Does access to citizenship confer socio-economic returns? Evidence from a randomized control design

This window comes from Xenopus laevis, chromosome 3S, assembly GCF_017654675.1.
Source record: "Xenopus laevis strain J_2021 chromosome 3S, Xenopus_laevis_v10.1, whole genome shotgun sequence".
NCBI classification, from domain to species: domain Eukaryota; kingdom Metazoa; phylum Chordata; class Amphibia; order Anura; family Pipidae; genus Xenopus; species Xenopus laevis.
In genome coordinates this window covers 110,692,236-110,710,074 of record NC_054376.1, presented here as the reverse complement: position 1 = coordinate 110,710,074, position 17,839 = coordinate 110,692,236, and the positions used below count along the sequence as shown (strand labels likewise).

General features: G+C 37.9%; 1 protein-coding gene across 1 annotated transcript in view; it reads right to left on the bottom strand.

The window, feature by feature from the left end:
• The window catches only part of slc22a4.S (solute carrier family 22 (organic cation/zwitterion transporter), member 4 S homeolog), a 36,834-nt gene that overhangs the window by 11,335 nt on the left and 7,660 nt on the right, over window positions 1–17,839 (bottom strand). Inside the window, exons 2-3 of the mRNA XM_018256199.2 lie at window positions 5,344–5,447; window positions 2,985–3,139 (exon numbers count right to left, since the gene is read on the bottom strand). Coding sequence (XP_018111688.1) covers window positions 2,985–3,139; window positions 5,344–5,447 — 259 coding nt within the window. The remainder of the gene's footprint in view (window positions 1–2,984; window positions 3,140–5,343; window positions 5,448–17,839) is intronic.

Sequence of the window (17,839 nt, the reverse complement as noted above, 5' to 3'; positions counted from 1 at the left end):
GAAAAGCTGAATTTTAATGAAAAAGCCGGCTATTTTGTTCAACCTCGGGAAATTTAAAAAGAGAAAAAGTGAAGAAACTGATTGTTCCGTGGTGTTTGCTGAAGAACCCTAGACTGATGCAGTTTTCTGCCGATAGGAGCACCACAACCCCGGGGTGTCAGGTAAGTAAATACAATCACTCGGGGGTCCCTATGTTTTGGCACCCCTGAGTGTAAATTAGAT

Based on observational studies, conventional wisdom suggests that citizenship carries economic benefits. We leverage a randomized experiment from New York where low-income registrants who wanted to become citizens entered a lottery to receive fee vouchers to naturalize. Voucher recipients were about 36 percentage points more likely to naturalize. Yet, we find no discernible effects of access to citizenship on several economic outcomes, including income, credit scores, access to credit, financial distress, and employment. Leveraging a multi-dimensional immigrant integration index, we similarly find no measurable effects on non-economic integration. However, we do find that citizenship reduces fears of deportation. Explaining our divergence from past studies, our results also reveal evidence of positive selection into citizenship, suggesting that observational studies of citizenship are susceptible to selection bias.